Skip to content

Why Right Now Is the Perfect Time to Visit Burgundy

Tastings may be harder to come by these days, so think beyond the cellars of this storied French wine destination.
Semur-en-Auxois.

"This entire wall used to be lined with wine barrels," said Genevieve Lahaye, a winemaker in Pommard, at the heart of Burgundy. She was gesturing toward a long wall in June, speaking through a translator as she rubbed her careworn hands and explained the woes of a landowning vintner amid the region's recent years of disastrous weather. A mere three barrels were lined up, though the wall at Domaine Lahaye looked as if it could hold more than a dozen.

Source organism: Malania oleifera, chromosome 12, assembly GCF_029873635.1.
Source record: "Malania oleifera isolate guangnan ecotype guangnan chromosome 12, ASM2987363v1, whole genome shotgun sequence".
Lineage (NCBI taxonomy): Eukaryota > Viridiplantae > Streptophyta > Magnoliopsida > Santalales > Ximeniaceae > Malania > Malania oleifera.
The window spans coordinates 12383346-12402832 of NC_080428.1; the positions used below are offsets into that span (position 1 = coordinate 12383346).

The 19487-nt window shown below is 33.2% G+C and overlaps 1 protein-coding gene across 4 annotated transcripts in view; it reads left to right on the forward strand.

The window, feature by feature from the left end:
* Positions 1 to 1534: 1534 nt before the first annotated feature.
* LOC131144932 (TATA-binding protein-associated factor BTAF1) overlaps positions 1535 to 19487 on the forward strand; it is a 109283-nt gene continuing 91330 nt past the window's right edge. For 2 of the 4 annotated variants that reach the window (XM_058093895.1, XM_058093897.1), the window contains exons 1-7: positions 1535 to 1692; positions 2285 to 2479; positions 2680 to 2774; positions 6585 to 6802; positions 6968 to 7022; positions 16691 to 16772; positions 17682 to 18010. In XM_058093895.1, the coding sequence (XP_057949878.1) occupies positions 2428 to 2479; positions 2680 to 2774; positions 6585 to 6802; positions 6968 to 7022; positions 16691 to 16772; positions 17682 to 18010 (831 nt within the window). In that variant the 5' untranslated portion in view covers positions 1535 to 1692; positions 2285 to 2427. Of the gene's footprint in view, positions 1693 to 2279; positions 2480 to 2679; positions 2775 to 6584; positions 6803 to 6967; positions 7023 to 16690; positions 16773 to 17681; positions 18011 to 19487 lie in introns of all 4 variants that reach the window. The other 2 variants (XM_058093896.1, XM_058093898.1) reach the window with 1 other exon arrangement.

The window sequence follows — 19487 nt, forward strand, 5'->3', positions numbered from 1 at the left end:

This is the new normal for smaller winemakers in the legendary wine region, just a few hours' drive southeast of Paris. For the past few years, hail, frosts, and too much rain at times have resulted in yields of fewer than half the grapes of a good harvest. Last spring, multiple late frosts hit the Côte de Beaune, the central stretch of the ribbon of stony slope where Burgundians grow wine. Hailstorms, too, have crushed the area. As a result, 2016 may be one of the smallest harvests ever.